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  • Writer's pictureIsabel Mack

4 Ways to Act Now for Nature

This weekend, I joined the Restore Nature Now march in London. The event united over 350 organisations, all dedicated to restoring and protecting nature. Among these were the National Trust, the Wildlife Trusts, the RSPB, Friends of the Earth, Surfers Against Sewage, and Extinction Rebellion. Over 60,000 people attended, urging our government to tackle the UK's wildlife crisis now.

Gallery of photos from the Restore Nature Now march and photos of British Wildlife

The UK is one of the most nature-depleted countries in the world. Since 1970, UK species have declined by 19%, and nearly one in six species are now threatened with extinction (source: State of Nature report 2023). This decline of our wildlife continues despite the pledges of previous UK government to halt it.


We depend on nature and are part of it. Without nature, there is no food, clean air, or water, and access to nature is crucial for human well-being. So, what can we do now to protect nature?


1. Create a Nature-friendly Garden

Bee collects nectar from a wildflower meadow

If you have a garden, there are many ways to support local wildlife and improve biodiversity. I live on an estate built within the last 10 years. When we moved in, there was only grass and one tree. Over the past five years, I’ve added two more trees, various shrubs, bee-friendly plants, and a wildflower section. This has significantly increased the number of insects and small birds, including a nest of swallows.


One of the easiest ways to support wildlife is to participate in No Mow May by not cutting your grass during May. Letting wildflowers in your lawn grow provides vital food for pollinators such as bees and butterflies. Learn more about No Mow May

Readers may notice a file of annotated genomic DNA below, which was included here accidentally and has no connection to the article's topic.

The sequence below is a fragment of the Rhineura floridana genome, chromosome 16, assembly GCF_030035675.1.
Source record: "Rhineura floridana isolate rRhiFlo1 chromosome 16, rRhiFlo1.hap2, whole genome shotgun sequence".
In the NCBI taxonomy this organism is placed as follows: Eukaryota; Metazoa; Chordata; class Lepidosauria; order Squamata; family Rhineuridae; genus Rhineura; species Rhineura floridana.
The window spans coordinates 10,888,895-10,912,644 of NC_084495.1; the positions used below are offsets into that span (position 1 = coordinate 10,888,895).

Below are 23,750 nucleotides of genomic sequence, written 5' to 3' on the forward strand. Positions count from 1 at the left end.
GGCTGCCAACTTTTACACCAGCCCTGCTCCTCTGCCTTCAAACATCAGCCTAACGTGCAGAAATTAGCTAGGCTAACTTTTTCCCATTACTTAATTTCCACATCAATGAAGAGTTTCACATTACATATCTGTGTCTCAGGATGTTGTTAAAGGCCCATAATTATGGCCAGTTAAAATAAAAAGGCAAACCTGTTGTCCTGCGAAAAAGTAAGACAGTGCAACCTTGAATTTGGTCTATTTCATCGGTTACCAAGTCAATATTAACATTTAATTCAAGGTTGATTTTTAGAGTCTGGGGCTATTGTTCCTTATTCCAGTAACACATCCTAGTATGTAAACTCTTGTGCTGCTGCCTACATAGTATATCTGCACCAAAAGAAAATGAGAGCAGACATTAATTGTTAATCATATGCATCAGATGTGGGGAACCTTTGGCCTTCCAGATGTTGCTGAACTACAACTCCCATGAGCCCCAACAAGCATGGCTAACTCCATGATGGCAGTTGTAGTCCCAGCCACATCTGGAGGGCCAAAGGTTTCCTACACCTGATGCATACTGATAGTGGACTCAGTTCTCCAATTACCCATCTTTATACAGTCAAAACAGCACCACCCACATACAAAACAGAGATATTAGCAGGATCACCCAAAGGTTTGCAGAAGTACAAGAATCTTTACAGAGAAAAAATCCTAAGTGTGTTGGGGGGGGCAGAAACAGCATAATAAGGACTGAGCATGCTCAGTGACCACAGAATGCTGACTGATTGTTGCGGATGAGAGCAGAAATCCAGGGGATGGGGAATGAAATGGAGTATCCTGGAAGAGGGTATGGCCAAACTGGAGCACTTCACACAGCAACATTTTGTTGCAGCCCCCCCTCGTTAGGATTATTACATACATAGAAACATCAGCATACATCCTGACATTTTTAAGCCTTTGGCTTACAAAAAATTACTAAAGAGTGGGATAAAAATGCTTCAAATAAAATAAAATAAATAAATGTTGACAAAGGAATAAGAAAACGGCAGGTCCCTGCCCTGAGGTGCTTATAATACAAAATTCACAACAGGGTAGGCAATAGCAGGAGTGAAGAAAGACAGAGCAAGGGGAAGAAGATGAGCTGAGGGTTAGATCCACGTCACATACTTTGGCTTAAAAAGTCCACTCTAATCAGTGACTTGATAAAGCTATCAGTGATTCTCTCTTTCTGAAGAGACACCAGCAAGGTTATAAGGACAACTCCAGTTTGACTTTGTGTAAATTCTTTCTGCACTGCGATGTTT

For projects which require a bit more work, The Wildlife Trusts offers guides on a range of wildlife-friendly projects, from building a bug hotel to creating a mini meadow.


If space is limited, consider vertical gardening. Even the smallest plots can thrive with these ideas from the Wildlife Trusts. Learn about vertical gardening


2. Get Litter Picking to Protect Nature

A bin bag with collected litter

Our discarded rubbish endangers wildlife. A Keep Britain Tidy report from 2018 found that litter could be killing up to 3.2 million shrews, voles, and mice each year when they get trapped in discarded bottles and cans (source: Circular).


Joining a local litter pick or organising one yourself helps remove litter from the environment. Many local councils lend out free litter pickers for groups - in the past, I’ve borrowed litter pickers and high-vis vests for my Girlguiding unit and neighbourhood litter picking events.


Keep Britain Tidy has a large litter-picking community and offers numerous tips and advice.


3. Write to Your Local MP Demanding Better for Nature

I have fallen into the category of thinking that writing to my MP about issues was pointless. However, in 2018 research found that many MPs didn't feel pressure from their constituents to act on climate change (source: Green Alliance). While this is changing, it’s crucial to tell your MP just how important it is to restore nature.


Contacting your local MP is easy with Write To Them.


  • Tell them why you believe nature should be protected and restored. You don’t need to be an expert—just voice your concerns.

  • Include facts about the decline of UK wildlife (see the Zero Hour website for some ideas).

  • If possible, cite specific local opportunities to protect wildlife.

  • And ask your MP to support change like the Climate and Nature Bill.


You can find out more about the Climate and Nature Bill via the campaign website, Zero Hour.


4. Volunteer for a Local Nature Project

A group of volunteers celebrate in a woodland

There are many ways to take local action for nature, whether restoring nature reserves, planting trees, conducting butterfly surveys, or supporting rewilding projects.


Many organisations work with volunteers to protect nature. These include the following who all run local projects across the UK:


Spread the Word

If you take any of these actions, please share your experience! Whether in a chat with a colleague, with a fellow parent at pick-up, or on social media, talking about the threats to nature and why you’ve taken action can be as powerful as the action itself.


Conversations create ripples, and each ripple can add up to the sea of change our wildlife so desperately needs.

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